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Oxford jab protects for 12 weeks after single dose, study suggests
2 February 2021, 18:48 | Updated: 2 February 2021, 23:13
The University of Oxford's coronavirus vaccine offers protection of 76% up to 12 weeks after a single dose and may reduce transmission by 67%, according to a new study.
After the second dose, vaccine efficacy from two standard doses is 82.4% with the three-month interval being used in the UK, researchers from the University of Oxford say.
The data from the study, which has not yet been peer reviewed, supports the four to 12-week prime-boost dosing interval that many global regulators have recommended.
Analyses of positive coronavirus swabs in the UK population suggest the vaccine may have a substantial effect on transmission of the virus, with a 67% reduction in positive swabs among those vaccinated with the Oxford/AstraZeneca jab.
Before these results, little was known about how effective the Covid-19 vaccines were at preventing transmission of the disease.
Researchers at the University of Oxford have published the preprints, which reveal that the vaccine efficacy is higher with longer intervals between doses, and that a single dose of the vaccine is 76% effective from 22 to up to 90 days post-vaccination.
Professor Andrew Pollard, chief investigator of the Oxford Vaccine Trial, and study co-author, said: "These new data provide an important verification of the interim data that was used by more than 25 regulators including the MHRA (Medicines and Healthcare products Regulatory Agency) and EMA (European Medicines Agency) to grant the vaccine emergency use authorisation.
"It also supports the policy recommendation made by the Joint Committee on Vaccination and Immunisation (JCVI) for a 12-week prime-boost interval, as they look for the optimal approach to roll out, and reassures us that people are protected from 22 days after a single dose of the vaccine."
News the Oxford/AstraZeneca vaccine appears to cut transmission rates by 67% could prove to be the "holy grail" of the global vaccine rollout, according to a leading pharmacologist.
Dr Gillies O'Bryan-Tear said the results, which have yet to be peer reviewed, were the first definitive estimate of the impact of vaccination on transmission rates.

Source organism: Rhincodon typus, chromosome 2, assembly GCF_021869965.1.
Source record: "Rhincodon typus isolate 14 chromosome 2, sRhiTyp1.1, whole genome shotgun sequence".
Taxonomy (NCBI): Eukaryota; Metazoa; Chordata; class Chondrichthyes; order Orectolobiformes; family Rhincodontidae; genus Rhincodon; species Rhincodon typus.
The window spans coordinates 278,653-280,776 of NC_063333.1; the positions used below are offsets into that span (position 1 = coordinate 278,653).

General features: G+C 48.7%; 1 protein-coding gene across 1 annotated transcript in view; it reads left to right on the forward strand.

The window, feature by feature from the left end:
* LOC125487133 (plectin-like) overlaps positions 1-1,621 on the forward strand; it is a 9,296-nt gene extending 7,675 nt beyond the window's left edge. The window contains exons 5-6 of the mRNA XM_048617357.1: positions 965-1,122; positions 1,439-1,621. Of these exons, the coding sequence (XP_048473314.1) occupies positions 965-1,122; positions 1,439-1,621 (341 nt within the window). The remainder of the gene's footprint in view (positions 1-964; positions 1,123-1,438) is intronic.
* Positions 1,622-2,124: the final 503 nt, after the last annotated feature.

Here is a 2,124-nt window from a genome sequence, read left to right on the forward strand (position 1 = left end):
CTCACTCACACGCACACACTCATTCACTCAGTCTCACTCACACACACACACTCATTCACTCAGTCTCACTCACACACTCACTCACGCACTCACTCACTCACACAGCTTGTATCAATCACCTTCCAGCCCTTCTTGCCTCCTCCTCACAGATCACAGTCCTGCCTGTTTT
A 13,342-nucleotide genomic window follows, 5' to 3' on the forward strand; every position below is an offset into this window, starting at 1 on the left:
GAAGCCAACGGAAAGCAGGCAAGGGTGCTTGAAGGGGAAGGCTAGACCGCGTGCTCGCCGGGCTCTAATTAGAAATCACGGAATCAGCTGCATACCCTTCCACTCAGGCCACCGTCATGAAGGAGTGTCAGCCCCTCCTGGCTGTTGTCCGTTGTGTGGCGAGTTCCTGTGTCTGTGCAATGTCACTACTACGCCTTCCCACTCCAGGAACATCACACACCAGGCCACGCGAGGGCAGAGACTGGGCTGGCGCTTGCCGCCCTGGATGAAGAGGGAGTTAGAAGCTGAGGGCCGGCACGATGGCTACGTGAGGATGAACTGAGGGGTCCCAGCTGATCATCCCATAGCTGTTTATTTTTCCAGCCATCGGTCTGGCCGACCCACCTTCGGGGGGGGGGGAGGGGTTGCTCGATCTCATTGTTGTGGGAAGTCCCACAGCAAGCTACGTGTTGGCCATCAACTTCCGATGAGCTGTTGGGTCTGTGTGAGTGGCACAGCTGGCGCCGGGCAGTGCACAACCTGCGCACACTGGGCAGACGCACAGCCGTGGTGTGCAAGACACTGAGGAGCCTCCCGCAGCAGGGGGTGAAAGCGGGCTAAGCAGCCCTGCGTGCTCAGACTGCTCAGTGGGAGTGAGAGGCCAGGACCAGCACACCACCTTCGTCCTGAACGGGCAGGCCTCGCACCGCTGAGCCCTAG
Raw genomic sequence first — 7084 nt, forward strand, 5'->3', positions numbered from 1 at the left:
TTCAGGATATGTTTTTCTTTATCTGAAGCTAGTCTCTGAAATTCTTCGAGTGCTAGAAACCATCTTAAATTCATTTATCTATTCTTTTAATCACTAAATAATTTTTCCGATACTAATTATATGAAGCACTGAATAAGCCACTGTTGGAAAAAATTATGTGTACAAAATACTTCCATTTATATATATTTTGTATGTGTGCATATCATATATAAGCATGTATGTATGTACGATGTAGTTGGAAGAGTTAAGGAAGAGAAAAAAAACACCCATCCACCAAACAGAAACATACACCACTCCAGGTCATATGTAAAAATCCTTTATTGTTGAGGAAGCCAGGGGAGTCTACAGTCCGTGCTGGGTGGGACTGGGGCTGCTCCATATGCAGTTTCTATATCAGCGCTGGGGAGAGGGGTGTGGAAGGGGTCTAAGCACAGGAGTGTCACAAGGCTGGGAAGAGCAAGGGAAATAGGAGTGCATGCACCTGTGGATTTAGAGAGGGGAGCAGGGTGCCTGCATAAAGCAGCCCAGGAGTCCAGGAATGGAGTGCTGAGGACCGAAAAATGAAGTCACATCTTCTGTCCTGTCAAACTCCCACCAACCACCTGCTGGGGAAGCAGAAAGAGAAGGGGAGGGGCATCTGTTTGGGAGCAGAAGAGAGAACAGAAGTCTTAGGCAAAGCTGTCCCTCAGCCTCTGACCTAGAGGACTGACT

"If the effect on transmission is confirmed for the Pfizer vaccine too, this would be a very positive," he said.
"If these vaccines reduce transmission to the extent reported, it will mean that the easing of social restrictions will be enabled sooner, than if we have to wait for herd immunity - which may never in fact be achieved because of insufficient vaccine population coverage."
He added: "That would be the holy grail of the global vaccine rollout, and these data bring us one step closer."
Health Secretary Matt Hancock said: “This is a hugely encouraging study and further reinforces our confidence that vaccines are capable of reducing transmission and protecting people from this awful disease. This report shows the Oxford vaccine works and works well.
“More than 9.6 million people have already received the first dose of their Covid-19 vaccine and the NHS is working tirelessly to vaccinate as many people as possible in every part of the UK.”
Vaccines minister Nadhim Zahawi tweeted: "This is a really promising study and further reinforces our confidence that vaccines work and protect our most vulnerable from this awful disease
This is a really promising study and further reinforces our confidence that vaccines work and protect our most vulnerable from this awful disease 💉💉💉👇🏾 https://t.co/xxpbmhCiba— Nadhim Zahawi (@nadhimzahawi) February 2, 2021
Government data up to January 31 shows of the 9,790,576 jabs given in the UK so far, 9,296,367 were first doses - a rise of 319,038 on the previous day's figures.
Some 494,209 were second doses, an increase of 3,156 on figures released the previous day.
The seven-day rolling average of first doses given in the UK is now 388,971.
Based on the latest figures, an average of 407,402 first doses of vaccine would be needed each day in order to meet the Government's target of 15 million first doses by February 15.
However, the daily rate has been increasing ahead of the deadline in two weeks' time.
Data for January 30 showed 598,389 people were vaccinated in the UK.
Yesterday, speaking at a Downing Street press conference, Health Secretary Matt Hancock said more than 900,000 people were vaccinated over the weekend.
Mr Hancock said almost nine in 10 of all those aged over 80 had been vaccinated, with over half of those in their 70s receiving a jab.
He added: "We have visited every single care home with older residents in England and offered vaccinations to all of their residents and staff - this has been an incredible example of health and social care working together."
At the same press conference, NHS England's Professor Stephen Powis said he was "confident" that the Government was on track to reach its vaccination targets, including the clinically vulnerable.